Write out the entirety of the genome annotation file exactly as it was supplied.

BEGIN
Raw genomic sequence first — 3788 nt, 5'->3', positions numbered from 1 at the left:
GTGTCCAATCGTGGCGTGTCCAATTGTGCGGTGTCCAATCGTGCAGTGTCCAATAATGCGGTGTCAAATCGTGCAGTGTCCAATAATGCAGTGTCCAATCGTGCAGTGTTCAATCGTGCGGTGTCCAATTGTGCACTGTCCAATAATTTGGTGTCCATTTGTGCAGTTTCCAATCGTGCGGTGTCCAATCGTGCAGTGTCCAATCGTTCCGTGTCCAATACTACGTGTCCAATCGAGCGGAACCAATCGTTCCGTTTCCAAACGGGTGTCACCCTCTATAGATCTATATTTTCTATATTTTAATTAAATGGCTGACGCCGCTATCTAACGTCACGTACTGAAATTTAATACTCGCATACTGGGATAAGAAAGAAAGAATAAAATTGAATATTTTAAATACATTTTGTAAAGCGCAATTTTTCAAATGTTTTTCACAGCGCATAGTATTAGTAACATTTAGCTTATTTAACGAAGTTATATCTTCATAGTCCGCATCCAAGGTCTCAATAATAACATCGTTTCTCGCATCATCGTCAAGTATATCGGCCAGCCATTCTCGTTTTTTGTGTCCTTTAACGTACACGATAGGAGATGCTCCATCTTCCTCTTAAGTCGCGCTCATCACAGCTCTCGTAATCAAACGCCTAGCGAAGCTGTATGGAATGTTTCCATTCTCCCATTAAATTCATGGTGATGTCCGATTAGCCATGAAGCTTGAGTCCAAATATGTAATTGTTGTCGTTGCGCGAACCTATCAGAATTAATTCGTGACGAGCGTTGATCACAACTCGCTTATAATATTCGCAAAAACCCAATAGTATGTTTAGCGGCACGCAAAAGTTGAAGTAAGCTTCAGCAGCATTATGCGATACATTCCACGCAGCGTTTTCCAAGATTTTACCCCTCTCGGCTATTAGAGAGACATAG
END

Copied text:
Raw genomic sequence first — 3788 nt, 5'->3', positions numbered from 1 at the left:
GTGTCCAATCGTGGCGTGTCCAATTGTGCGGTGTCCAATCGTGCAGTGTCCAATAATGCGGTGTCAAATCGTGCAGTGTCCAATAATGCAGTGTCCAATCGTGCAGTGTTCAATCGTGCGGTGTCCAATTGTGCACTGTCCAATAATTTGGTGTCCATTTGTGCAGTTTCCAATCGTGCGGTGTCCAATCGTGCAGTGTCCAATCGTTCCGTGTCCAATACTACGTGTCCAATCGAGCGGAACCAATCGTTCCGTTTCCAAACGGGTGTCACCCTCTATAGATCTATATTTTCTATATTTTAATTAAATGGCTGACGCCGCTATCTAACGTCACGTACTGAAATTTAATACTCGCATACTGGGATAAGAAAGAAAGAATAAAATTGAATATTTTAAATACATTTTGTAAAGCGCAATTTTTCAAATGTTTTTCACAGCGCATAGTATTAGTAACATTTAGCTTATTTAACGAAGTTATATCTTCATAGTCCGCATCCAAGGTCTCAATAATAACATCGTTTCTCGCATCATCGTCAAGTATATCGGCCAGCCATTCTCGTTTTTTGTGTCCTTTAACGTACACGATAGGAGATGCTCCATCTTCCTCTTAAGTCGCGCTCATCACAGCTCTCGTAATCAAACGCCTAGCGAAGCTGTATGGAATGTTTCCATTCTCCCATTAAATTCATGGTGATGTCCGATTAGCCATGAAGCTTGAGTCCAAATATGTAATTGTTGTCGTTGCGCGAACCTATCAGAATTAATTCGTGACGAGCGTTGATCACAACTCGCTTATAATATTCGCAAAAACCCAATAGTATGTTTAGCGGCACGCAAAAGTTGAAGTAAGCTTCAGCAGCATTATGCGATACATTCCACGCAGCGTTTTCCAAGATTTTACCCCTCTCGGCTATTAGAGAGACATAG